So, last week, this happened. People (myself included) were shocked, saddened, outraged. People rallied support around this student and events, both in real life and on Facebook, were planned.
And then, almost as quickly as we heard that a hate crime had occurred in our community we found out that, well, it hadn't.
It feels strange to say this, but to be honest, I wasn't really upset. Of course I understand why folks might feel duped, but personally I just feel concern for this student. I hope that he's able to get the help that he needs to be in a better place. I also still feel, very strongly, that dialogue about hate crimes and how they are addressed on college campuses is much-needed and should still occur. The fact that this particular event wasn't a hate crime doesn't change any of that.
Having worked for an organization that focused on sexual violence prevention and education, I am a big proponent of believing people when they come forward about having experienced violence or abuse of any kind. It's common to hear people who work in this field use the phrase "you will be believed," and that is completely true. Because really, when someone experiences something terrible and traumatic, that's really what they need to hear.
Yes, this may mean that in situations like this week's that it turns out that I believed something that ended up not being true. But, a majority of the time, it means that people who have experienced something horrible will end up getting the help and resources that they need. While I'm not trying to say that sexual violence is necessarily the same thing as a hate crime (although sexual violence can certainly be part of a hate crime), I do think that both of these experiences may involve a lot of guilt, shame, and fear that could influence someone not wanting to report what happened to them.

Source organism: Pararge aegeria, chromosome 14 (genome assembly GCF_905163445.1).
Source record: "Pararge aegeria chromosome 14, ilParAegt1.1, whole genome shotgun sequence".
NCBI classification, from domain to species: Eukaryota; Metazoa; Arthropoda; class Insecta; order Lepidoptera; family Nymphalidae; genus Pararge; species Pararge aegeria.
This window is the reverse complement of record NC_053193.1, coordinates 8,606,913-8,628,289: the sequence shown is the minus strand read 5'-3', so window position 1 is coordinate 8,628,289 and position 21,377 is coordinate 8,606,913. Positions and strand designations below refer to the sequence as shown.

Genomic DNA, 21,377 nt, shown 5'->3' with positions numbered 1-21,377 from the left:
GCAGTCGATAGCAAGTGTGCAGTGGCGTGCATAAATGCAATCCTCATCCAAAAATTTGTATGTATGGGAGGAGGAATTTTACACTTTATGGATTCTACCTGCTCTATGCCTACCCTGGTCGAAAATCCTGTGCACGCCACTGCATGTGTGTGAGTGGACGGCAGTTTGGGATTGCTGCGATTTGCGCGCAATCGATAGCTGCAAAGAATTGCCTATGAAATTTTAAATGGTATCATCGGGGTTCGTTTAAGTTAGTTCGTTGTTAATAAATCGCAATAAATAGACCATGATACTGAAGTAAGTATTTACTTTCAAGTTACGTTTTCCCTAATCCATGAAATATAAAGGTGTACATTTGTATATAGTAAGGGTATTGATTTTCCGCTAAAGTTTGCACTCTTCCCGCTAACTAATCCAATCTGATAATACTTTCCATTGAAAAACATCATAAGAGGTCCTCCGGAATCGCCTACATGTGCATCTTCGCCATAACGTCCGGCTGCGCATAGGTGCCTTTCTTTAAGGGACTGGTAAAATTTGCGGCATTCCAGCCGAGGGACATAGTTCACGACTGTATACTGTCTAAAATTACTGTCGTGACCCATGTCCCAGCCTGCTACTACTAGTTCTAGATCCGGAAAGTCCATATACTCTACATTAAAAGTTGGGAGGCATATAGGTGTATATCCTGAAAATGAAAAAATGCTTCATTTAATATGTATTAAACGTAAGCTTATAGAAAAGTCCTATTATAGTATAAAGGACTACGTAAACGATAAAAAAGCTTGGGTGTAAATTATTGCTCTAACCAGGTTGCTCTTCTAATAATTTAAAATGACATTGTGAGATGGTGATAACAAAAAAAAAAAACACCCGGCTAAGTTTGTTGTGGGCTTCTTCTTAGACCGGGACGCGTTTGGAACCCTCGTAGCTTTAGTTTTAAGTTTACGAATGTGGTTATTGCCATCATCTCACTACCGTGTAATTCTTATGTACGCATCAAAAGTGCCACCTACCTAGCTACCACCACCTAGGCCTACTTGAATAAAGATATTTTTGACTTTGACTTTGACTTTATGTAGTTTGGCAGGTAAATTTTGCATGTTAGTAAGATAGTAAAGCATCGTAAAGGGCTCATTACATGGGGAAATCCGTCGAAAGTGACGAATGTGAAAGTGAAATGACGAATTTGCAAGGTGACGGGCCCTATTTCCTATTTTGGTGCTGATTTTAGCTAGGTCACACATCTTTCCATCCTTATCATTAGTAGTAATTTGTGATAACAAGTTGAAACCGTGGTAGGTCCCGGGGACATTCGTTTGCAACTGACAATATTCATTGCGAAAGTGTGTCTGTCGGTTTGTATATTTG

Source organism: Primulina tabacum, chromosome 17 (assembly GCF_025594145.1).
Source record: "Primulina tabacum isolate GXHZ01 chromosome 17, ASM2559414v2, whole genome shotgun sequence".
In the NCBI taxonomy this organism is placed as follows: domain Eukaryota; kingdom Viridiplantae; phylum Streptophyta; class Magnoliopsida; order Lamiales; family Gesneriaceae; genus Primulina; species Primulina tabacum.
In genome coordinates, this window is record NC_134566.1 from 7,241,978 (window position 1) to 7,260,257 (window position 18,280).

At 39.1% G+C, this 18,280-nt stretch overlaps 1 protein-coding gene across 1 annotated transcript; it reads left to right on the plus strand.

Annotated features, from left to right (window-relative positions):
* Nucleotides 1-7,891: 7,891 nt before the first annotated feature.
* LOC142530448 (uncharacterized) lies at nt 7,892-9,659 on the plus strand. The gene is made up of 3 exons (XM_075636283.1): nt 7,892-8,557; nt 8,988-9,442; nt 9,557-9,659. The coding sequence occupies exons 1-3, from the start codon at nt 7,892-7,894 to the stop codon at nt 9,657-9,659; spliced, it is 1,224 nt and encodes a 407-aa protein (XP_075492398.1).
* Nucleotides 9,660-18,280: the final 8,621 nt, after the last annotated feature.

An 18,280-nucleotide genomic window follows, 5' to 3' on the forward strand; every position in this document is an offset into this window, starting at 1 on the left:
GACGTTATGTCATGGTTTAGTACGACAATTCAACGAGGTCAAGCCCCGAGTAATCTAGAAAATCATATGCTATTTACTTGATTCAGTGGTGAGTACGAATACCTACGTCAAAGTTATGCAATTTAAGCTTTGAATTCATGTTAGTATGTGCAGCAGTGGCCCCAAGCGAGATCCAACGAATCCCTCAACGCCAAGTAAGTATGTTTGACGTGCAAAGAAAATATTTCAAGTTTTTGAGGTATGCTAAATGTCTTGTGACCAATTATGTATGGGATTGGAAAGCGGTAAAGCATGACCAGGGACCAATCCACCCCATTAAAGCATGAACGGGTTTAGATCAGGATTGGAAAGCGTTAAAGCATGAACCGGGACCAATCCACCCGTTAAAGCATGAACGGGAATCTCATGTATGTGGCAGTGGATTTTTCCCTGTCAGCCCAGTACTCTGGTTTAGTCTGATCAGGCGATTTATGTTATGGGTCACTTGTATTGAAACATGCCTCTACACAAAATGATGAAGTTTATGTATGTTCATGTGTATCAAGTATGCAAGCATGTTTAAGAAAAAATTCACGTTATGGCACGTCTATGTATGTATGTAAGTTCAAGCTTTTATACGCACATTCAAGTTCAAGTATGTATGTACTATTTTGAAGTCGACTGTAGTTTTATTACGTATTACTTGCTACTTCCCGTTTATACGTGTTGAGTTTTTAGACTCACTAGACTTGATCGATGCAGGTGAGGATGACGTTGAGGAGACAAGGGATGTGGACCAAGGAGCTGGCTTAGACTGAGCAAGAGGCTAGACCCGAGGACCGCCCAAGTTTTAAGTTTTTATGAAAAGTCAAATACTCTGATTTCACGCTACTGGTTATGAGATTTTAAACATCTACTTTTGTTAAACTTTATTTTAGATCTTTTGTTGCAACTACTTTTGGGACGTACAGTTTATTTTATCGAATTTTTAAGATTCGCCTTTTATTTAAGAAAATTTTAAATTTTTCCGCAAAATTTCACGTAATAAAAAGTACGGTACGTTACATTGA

Sure, there will probably be some people who will point to this incident and say "oh, this person lied about a hate crime, so therefore they don't happen or I don't need to believe it when I hear about another one." Now, I'm not going to make a blanket statement here and could also be wrong in saying this, but I can't help but think that the people that would say something like this are likely insensitive idiots who would have thought this anyway. People will believe what they want, regardless of any facts or evidence to the contrary.
I applaud Quinn's friends who believed his story and encouraged him to seek help. I hope that UNC-Chapel Hill (as well as lots of other colleges and universities) continue to have conversations about how to respond to hate crimes and other bias incidents on their campuses. Most of all, though, I hope that Quinn and other people in similar situations get whatever help they need and are treated with compassion along the way.